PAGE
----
Your Solar Lantern customization begins with the board shape. In this step you can create a custom board shape using the built-in drawing tools found in the left toolbar or you can upload a custom SVG file from your computer using the toolbar on the right of the screen.
Regardless of which customization tool you decide to use, there are a few things to keep in mind while designing.
The custom board size may not exceed 100x100mm. The design window shows this with light red shading and OUT OF BOUNDS text. If your shape exceeds the boundary, you will get an error notification and be unable to advance to the next step in the design process.
The white area inside the red shading denotes the space you have to work with for your board shape.
The dotted red lines that make a small rectangle indicate the minimum size your board can be — if you made your board any smaller than this area, you would not be able to fit all the components on the PCB let alone route traces between them.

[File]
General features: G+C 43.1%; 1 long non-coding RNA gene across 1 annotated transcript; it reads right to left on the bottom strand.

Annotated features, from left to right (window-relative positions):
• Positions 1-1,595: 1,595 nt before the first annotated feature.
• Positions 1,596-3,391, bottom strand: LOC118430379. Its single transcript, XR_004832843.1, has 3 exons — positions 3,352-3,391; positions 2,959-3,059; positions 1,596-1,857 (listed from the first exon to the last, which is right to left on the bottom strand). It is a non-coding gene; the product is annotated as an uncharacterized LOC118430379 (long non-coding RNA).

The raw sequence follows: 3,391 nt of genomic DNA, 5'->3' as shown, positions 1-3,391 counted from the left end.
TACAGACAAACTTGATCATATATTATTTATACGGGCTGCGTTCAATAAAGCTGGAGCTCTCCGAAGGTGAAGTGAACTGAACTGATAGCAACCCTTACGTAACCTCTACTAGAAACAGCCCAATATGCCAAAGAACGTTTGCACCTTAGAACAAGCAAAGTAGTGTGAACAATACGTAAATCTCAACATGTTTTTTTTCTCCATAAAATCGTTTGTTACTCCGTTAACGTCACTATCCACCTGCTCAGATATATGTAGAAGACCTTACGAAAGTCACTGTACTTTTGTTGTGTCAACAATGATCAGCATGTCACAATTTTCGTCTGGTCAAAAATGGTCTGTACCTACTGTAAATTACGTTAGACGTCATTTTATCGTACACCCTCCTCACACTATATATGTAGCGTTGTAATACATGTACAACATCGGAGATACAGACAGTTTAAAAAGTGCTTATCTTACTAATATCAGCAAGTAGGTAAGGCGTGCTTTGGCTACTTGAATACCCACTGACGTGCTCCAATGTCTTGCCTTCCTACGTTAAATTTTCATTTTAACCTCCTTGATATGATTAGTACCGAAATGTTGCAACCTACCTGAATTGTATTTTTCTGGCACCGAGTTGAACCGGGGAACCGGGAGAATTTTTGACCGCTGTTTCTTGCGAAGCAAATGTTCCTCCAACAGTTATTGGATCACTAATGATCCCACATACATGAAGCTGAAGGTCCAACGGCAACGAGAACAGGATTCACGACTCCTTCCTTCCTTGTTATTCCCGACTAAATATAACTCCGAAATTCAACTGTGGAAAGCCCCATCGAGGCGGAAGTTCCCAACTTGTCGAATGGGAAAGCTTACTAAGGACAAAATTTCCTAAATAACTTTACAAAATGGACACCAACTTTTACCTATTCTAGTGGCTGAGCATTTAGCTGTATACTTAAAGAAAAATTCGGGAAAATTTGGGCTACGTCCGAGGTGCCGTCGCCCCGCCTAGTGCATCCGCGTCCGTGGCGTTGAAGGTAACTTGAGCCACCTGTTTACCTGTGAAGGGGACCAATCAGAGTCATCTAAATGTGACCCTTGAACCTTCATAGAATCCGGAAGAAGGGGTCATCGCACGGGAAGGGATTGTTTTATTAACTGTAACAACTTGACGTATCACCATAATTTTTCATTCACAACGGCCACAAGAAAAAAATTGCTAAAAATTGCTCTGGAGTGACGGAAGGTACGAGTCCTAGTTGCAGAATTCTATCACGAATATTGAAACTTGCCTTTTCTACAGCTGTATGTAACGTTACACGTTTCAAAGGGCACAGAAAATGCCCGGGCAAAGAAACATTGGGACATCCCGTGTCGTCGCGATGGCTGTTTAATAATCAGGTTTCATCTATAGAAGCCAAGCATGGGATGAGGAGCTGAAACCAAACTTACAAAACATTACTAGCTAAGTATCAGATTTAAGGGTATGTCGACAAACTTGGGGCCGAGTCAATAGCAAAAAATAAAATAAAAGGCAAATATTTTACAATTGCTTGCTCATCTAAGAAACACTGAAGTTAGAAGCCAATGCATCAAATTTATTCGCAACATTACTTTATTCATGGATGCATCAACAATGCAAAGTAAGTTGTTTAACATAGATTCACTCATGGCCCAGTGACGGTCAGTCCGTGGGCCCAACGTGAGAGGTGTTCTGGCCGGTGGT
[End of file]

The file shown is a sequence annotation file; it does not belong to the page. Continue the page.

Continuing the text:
Zooming in and out can be done with the icons in the left toolbar or by using your mouse's scroll wheel.
To reorient your design workspace, hold the right mouse button down and drag the workspace to your desired location.
To move your custom board shape, click on the Move Selected tool in the left hand toolbox. Then click and drag your shape to the location you want.
The toolbox on the left of the screen features the draw polygon path, draw freehand path, draw rectangle, and draw circle tools. These tools allow for simple shape customization within Patchr.
Once you have a shape drawn, you can use the tools on the right side of the screen to scale up or down your shape and rotate it.
When you are happy with your custom board shape, click on the NEXT > button to advance to the layout step.
To really get the most out of board shape customization, you can upload single-path SVG files into the editor.
- First ensure your SVG is using a single path.
- Click on the Choose File button under the Upload SVG heading in the right hand side toolbar.